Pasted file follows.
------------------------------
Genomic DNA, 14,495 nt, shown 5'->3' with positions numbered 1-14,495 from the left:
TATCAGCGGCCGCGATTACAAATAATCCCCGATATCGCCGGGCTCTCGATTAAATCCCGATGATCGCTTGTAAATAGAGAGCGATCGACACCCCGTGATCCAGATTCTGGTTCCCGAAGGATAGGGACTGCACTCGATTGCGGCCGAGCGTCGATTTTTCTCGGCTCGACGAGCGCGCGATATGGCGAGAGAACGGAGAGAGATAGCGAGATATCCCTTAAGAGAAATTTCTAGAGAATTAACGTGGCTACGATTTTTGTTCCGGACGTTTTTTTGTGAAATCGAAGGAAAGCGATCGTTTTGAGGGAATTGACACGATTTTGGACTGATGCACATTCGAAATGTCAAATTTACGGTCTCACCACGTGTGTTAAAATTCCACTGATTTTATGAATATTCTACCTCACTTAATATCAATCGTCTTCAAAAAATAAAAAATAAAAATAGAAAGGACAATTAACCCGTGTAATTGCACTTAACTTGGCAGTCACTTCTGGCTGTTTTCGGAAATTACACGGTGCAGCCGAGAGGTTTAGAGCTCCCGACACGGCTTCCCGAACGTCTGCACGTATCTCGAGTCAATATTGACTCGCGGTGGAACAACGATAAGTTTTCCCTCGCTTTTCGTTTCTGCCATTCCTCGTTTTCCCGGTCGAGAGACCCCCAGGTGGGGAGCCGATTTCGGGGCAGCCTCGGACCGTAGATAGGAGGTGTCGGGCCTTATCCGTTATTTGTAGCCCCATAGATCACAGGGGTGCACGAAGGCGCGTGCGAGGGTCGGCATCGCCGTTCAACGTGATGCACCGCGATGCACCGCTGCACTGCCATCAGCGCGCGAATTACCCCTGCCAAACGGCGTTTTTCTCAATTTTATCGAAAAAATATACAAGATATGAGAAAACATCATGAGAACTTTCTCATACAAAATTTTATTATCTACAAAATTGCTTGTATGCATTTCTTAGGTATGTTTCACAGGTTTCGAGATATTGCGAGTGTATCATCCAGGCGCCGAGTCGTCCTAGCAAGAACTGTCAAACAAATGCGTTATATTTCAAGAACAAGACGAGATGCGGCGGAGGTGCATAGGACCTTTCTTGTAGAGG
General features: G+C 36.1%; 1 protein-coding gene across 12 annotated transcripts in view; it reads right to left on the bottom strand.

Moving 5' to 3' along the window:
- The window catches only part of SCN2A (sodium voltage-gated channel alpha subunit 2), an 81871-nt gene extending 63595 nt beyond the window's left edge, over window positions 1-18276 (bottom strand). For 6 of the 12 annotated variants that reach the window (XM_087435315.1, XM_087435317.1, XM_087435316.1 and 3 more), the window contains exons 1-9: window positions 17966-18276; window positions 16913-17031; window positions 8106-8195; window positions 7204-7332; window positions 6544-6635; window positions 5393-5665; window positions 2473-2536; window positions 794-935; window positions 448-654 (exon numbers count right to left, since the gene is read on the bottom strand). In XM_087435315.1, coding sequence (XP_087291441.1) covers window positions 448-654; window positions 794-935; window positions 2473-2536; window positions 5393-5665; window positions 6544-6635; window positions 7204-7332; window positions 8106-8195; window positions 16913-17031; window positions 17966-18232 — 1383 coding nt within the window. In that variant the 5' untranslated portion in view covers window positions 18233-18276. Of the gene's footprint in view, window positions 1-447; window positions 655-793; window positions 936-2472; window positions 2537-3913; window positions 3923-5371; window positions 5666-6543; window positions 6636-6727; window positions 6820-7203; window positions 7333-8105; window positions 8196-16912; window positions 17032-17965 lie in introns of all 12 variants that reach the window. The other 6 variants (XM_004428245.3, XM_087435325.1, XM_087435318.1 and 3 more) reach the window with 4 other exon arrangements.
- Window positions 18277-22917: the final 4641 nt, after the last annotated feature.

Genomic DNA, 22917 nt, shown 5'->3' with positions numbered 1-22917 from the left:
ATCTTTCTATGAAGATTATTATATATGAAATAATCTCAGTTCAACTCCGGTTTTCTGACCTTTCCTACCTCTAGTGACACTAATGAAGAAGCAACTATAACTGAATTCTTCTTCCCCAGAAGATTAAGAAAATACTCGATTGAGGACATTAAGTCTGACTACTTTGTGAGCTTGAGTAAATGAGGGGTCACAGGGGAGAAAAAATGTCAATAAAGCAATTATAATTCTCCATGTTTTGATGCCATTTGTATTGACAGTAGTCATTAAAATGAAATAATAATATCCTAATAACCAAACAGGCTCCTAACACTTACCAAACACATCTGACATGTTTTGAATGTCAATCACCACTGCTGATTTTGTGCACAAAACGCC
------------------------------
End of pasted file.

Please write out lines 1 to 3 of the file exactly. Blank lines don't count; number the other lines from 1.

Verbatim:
Genomic DNA, 14,495 nt, shown 5'->3' with positions numbered 1-14,495 from the left:
TATCAGCGGCCGCGATTACAAATAATCCCCGATATCGCCGGGCTCTCGATTAAATCCCGATGATCGCTTGTAAATAGAGAGCGATCGACACCCCGTGATCCAGATTCTGGTTCCCGAAGGATAGGGACTGCACTCGATTGCGGCCGAGCGTCGATTTTTCTCGGCTCGACGAGCGCGCGATATGGCGAGAGAACGGAGAGAGATAGCGAGATATCCCTTAAGAGAAATTTCTAGAGAATTAACGTGGCTACGATTTTTGTTCCGGACGTTTTTTTGTGAAATCGAAGGAAAGCGATCGTTTTGAGGGAATTGACACGATTTTGGACTGATGCACATTCGAAATGTCAAATTTACGGTCTCACCACGTGTGTTAAAATTCCACTGATTTTATGAATATTCTACCTCACTTAATATCAATCGTCTTCAAAAAATAAAAAATAAAAATAGAAAGGACAATTAACCCGTGTAATTGCACTTAACTTGGCAGTCACTTCTGGCTGTTTTCGGAAATTACACGGTGCAGCCGAGAGGTTTAGAGCTCCCGACACGGCTTCCCGAACGTCTGCACGTATCTCGAGTCAATATTGACTCGCGGTGGAACAACGATAAGTTTTCCCTCGCTTTTCGTTTCTGCCATTCCTCGTTTTCCCGGTCGAGAGACCCCCAGGTGGGGAGCCGATTTCGGGGCAGCCTCGGACCGTAGATAGGAGGTGTCGGGCCTTATCCGTTATTTGTAGCCCCATAGATCACAGGGGTGCACGAAGGCGCGTGCGAGGGTCGGCATCGCCGTTCAACGTGATGCACCGCGATGCACCGCTGCACTGCCATCAGCGCGCGAATTACCCCTGCCAAACGGCGTTTTTCTCAATTTTATCGAAAAAATATACAAGATATGAGAAAACATCATGAGAACTTTCTCATACAAAATTTTATTATCTACAAAATTGCTTGTATGCATTTCTTAGGTATGTTTCACAGGTTTCGAGATATTGCGAGTGTATCATCCAGGCGCCGAGTCGTCCTAGCAAGAACTGTCAAACAAATGCGTTATATTTCAAGAACAAGACGAGATGCGGCGGAGGTGCATAGGACCTTTCTTGTAGAGG
General features: G+C 36.1%; 1 protein-coding gene across 12 annotated transcripts in view; it reads right to left on the bottom strand.